Man, I must be more fragile than I think this morning. Was watching "Growing Up" gorilla, with two orphaned gorilla babies being raised by human women, and I was absolutely sure that's what I want to do when I retire. It' something that has been on my mind for a long time, and one of the women in the documentary, a previous volunteer at this refuge in Cameroon, flew in from Canada to help out. She was in her 50s, and said she had raised her own kids, but in working with baby gorillas she experienced a lifelong fulfillment, or something like that
WE INTERRUPT THIS BLOG ENTRY FOR SOME IMPORTANT BREAKING NEWS!
5.30 pm. I got myself to go to a yoga class today! It's offered Tues/Thurs at the Hamden senior center, for free, by Ravindra Vashi. He worked as an engineer for Sikorsky for 23 years, then retired. After doing yoga on his on for a long time, he decided he wanted to share it/teach it "before I go to cremation," he said, so he went to India, got certified, and came back and has been teaching only since April. He's 65, in great shape, and wants to gear the class to us older folks with all the common older folk ailments. He even showed me some knee postures that he said should help a bit. He said one of his wife's allopathic doctors asked him if he would teach her yoga, he did, for no compensation save one: he said to the doctor, Don't give out drugs so quickly to your patients, until they have tried other means of dealing with their conditions. Then he proceded to tell many stories of people who thru yoga and diet have gotten off many of the prescription medications they were on. He was completely accommodating of my bad knees and the postures that I could not do. But I was reminded how good it feels to stretch parts of the body that have not been stretched in a very long time. Yeah me.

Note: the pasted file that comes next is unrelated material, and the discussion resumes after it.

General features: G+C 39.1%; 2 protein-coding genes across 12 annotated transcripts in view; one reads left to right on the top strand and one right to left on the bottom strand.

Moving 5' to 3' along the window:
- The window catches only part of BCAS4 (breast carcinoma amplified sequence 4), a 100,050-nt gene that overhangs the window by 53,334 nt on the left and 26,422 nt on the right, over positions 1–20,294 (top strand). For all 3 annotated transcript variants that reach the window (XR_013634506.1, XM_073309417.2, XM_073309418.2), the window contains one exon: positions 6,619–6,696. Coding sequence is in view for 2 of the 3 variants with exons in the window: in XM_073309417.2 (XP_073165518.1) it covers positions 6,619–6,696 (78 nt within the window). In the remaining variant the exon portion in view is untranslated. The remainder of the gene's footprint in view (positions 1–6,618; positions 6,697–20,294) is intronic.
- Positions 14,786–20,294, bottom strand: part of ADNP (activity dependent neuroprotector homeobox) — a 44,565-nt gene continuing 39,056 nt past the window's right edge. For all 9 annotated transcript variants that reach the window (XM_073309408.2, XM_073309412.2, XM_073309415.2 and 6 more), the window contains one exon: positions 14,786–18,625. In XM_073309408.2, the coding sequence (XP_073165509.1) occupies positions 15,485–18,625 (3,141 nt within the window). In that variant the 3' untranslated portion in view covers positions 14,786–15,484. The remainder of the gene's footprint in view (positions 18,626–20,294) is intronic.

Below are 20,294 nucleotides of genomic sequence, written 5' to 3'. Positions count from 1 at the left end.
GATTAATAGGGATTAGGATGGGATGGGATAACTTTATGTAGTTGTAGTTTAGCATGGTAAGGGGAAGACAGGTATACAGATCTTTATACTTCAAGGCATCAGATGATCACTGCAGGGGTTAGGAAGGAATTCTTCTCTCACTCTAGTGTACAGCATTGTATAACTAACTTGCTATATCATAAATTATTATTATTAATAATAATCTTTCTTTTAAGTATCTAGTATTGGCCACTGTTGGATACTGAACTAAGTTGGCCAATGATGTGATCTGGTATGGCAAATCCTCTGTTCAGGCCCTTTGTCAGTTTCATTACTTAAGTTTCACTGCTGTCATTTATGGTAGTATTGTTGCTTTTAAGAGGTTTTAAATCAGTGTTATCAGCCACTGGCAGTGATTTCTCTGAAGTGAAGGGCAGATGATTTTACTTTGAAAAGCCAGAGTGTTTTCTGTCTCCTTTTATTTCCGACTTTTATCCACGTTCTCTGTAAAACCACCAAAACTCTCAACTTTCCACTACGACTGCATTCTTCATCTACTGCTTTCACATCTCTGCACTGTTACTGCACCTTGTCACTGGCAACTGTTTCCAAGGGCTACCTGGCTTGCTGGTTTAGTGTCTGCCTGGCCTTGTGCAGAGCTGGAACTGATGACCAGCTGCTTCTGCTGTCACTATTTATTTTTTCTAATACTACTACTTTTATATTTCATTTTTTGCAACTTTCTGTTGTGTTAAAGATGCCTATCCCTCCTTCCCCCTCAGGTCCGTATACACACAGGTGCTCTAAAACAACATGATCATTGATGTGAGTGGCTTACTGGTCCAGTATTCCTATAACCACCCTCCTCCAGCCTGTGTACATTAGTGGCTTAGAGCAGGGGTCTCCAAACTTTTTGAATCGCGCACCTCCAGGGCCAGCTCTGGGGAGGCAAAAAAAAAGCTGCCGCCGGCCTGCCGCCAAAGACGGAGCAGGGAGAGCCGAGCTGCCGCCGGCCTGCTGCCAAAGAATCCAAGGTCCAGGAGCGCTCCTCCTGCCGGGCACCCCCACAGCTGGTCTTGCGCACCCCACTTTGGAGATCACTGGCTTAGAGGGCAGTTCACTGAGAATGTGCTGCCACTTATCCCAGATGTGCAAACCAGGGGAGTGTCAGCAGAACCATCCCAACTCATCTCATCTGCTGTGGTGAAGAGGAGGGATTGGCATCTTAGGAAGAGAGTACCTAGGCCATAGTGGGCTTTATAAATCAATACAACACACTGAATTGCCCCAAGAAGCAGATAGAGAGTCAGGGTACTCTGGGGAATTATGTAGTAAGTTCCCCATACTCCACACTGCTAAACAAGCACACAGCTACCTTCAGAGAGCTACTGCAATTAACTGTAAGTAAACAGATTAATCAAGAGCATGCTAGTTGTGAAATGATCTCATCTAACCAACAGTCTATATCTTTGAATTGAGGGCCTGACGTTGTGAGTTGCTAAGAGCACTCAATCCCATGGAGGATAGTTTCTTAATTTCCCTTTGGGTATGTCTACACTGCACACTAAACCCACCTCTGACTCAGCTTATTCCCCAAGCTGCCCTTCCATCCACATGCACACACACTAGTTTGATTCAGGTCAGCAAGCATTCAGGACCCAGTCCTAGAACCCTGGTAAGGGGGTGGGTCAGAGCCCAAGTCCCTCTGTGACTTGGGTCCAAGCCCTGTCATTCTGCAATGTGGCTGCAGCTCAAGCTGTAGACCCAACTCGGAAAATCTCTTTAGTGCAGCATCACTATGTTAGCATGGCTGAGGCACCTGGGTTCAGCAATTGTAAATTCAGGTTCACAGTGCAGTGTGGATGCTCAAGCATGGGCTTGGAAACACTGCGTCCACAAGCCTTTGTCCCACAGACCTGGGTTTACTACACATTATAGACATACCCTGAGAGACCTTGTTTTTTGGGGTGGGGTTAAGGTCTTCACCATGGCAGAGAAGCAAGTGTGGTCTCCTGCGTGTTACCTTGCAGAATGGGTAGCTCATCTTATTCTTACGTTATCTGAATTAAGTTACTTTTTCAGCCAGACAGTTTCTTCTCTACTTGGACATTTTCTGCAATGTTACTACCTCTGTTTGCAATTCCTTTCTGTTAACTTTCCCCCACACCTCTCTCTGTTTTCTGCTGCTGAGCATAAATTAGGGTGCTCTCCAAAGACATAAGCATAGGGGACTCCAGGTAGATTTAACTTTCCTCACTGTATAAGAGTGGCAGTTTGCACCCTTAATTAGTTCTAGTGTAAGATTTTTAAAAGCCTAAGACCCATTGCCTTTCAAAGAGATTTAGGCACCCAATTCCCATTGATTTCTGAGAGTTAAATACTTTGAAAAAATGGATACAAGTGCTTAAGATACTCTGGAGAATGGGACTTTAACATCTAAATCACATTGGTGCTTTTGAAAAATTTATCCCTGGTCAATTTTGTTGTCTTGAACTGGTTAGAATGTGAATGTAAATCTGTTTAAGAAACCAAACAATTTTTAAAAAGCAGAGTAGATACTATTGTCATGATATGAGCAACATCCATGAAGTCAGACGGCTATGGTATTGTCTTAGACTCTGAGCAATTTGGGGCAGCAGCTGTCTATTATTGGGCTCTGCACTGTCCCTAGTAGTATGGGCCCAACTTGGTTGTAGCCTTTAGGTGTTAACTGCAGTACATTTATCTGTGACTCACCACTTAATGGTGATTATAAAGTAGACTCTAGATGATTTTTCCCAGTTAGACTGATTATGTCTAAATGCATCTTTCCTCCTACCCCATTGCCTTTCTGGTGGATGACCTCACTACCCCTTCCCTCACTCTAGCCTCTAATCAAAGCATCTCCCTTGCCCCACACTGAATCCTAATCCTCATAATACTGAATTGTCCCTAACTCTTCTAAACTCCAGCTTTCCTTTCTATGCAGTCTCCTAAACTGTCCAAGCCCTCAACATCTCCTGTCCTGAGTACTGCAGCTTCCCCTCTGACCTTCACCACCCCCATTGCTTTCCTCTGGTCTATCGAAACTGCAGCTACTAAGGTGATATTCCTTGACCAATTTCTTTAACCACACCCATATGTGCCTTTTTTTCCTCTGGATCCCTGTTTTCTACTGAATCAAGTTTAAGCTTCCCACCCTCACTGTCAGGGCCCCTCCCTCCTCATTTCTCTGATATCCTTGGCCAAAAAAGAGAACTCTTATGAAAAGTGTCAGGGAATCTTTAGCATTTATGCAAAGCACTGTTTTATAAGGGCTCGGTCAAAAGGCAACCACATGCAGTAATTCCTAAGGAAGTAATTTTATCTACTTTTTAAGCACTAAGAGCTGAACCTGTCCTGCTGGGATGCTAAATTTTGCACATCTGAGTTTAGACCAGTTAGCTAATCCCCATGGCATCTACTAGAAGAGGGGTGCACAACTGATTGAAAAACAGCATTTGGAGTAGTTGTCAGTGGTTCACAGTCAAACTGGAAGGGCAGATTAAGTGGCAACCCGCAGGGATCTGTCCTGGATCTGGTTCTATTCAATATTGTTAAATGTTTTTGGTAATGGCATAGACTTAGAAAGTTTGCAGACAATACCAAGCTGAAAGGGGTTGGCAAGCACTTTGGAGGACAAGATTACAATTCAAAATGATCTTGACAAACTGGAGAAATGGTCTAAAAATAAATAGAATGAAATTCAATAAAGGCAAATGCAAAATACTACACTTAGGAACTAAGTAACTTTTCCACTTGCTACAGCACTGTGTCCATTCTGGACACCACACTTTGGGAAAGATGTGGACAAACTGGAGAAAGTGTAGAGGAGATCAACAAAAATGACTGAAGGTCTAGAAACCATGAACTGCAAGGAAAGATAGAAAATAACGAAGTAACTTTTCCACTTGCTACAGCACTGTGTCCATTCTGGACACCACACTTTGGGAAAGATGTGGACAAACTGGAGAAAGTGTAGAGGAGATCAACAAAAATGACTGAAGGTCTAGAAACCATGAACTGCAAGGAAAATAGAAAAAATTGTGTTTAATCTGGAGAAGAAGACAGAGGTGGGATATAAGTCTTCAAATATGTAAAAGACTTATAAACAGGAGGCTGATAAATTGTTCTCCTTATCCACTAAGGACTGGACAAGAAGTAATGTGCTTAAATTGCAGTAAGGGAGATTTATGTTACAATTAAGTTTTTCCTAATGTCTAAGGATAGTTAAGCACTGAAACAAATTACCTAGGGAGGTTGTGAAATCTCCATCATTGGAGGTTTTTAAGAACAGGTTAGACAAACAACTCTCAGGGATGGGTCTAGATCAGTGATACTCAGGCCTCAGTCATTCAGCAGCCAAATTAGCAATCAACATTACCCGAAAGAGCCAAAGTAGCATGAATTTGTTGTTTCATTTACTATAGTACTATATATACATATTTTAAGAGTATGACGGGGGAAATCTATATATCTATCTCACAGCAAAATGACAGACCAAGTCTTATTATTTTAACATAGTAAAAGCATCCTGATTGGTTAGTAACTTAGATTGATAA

WE NOW RETURN TO OUR CURRENT BLOGGING, STILL IN PROGRESS.
So, the baby gorillas. Doing something with wild animal rescues is definitely in the cards. I even have a contact in Tanzania, Patricia Moehlman, The Jackal Woman, who has been studying jackals forever, and said she could hook me up with a rescue preserve. http://www.pbs.org/wnet/nature/jackals/woman.html
Then there was a segment about a large elephant that had gotten badly stuck in a mud hole, and the whole village came out to try to free the elephant who had been trapped for three days. It took them all day, much pushing and pulling and ingenuity, and finally she was freed. I almost burst into tears.
I had a PET and CT scan yesterday, a followup of the cancer diagnosis and treatment. That's a stressful thing. First they shoot you up with radioactive isotopes (aren't I glowing brightly enough ALREADY?), make you sit in a dim room doing nothing for an hour, then come and get you and make you lie still on the machine table while the table moves back and forth inside a four foot deep tube that makes all sorts of weird noises. I see the oncologist on Monday for results. I keep wondering what these tests do to one psychically, metabolically. Bleecchh.